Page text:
As Gov. Brian Sandoval prepares for his biennial State of the State next week, here’s the speech I wish he’d give:

My fellow Nevadans,

I’m ready to lead our state through the painful and difficult challenges ahead.

In Nevada, as in America, the gap between the very rich and the rest of us is wider than any time since the Gilded Age. It’s no accident that the poor in Nevada pay 10 percent of their income in taxes, while the rich pay 1.5 percent. The ultra-wealthy use large campaign contributions laundered through ever-increasing and creative Political Action Committees to create even greater political muscle to protect their economic might.

Some call this a system of legalized bribery, as contributors later demand tax perks, lax oversight and special interest legislation as the price of their support. We all turn a blind eye to it, insisting money buys access but never a vote. But we are all complicit if we ignore this fundamental flaw in our political system as we watch unlimited campaign contributions destroy our ability to make decisions based on the long-term health of our state.

Therefore Secretary of State Ross Miller and I will join forces with legislative leadership to sponsor major campaign finance reform and end the money laundering of “leadership” PACs that collect unlimited contributions and dole them out to caucus members. Let’s change the political culture in Nevada and set an example for the country by enacting publicly funded campaigns.

The truth is that after years of significant budget cuts, the state of our state is dismal on many fronts.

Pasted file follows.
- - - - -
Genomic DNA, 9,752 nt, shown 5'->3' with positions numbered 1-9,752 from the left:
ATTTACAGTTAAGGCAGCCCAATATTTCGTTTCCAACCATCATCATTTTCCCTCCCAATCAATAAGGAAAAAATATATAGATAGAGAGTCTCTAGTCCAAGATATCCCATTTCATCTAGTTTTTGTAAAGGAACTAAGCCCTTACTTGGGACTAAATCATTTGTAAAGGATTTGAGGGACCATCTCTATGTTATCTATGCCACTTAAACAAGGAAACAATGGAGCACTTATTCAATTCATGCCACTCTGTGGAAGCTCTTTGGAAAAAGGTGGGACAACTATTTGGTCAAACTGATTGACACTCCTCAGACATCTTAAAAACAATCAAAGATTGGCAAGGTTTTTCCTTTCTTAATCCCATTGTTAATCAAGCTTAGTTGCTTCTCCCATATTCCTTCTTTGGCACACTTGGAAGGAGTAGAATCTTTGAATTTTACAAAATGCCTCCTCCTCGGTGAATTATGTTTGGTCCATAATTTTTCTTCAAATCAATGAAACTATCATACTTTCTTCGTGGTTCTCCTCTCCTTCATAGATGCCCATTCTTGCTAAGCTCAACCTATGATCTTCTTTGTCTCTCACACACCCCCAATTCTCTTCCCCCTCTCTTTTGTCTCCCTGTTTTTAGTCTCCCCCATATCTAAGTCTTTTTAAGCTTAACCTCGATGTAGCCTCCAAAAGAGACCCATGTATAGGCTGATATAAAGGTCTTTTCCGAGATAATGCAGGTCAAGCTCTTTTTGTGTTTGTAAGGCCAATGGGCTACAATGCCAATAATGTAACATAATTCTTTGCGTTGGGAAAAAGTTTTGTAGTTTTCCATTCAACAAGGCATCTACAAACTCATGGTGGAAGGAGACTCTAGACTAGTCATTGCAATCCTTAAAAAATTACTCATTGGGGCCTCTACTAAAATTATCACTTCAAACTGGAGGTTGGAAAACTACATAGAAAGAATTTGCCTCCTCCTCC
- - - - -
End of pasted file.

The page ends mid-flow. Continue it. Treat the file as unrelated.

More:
The traditional gateway to a better life, educational attainment, is no longer available for many children. Our public schools are starved of funding, and the middle class is being priced out of higher education.

There’s no funding to fix leaky roofs or buy smart technology. But Nevada does have the money. We choose to allow our broken tax system to export it to foreign and out-of-state corporations instead of investing it in our children.

Our jails and prisons provide more mental health treatment than our state programs. Administrators have requested solutions like a 24-hour urgent care center in Las Vegas to take the pressure off emergency rooms and direct the severely mentally ill to more appropriate services.

Despite this clear and urgent need, I did not include this $7.5 million program in my proposed budget, leaving it to languish on a list of “Items of Special Consideration,” which really should be subtitled “Items Nevada Really Needs but Can’t Afford” because we’d rather subscribe to the myth that zero corporate taxes will bring us prosperity.

Nevada ranks dead last in per capita public spending. I call on the Legislature to pass SJR 15 immediately before the mining lobbyists have time to descend upon you. Let the voters decide if Nevada should reap a portion of their windfall profits since we have to endure the pillaging and pollution of our public lands and the ghost towns left behind when the gold is gone.

Nevada is a great place to live and work. We don’t need subsidies or other carrots for tax-dodging corporations who play state against state in their race to the bottom. Let’s enact real tax reform based on studies from the last 60 years that tell us a broad-based business tax is an essential component of a healthy state tax system.

And let’s make Las Vegas the Marriage Equality Capital of the world by passing legislation to repeal the arcane and discriminatory anti-gay marriage amendment and replace it with a law that allows all committed, loving couples the same right to marry that straight couples enjoy.

Let’s grow up Nevada! I promise to lead you down a new path to prosperity and equality.

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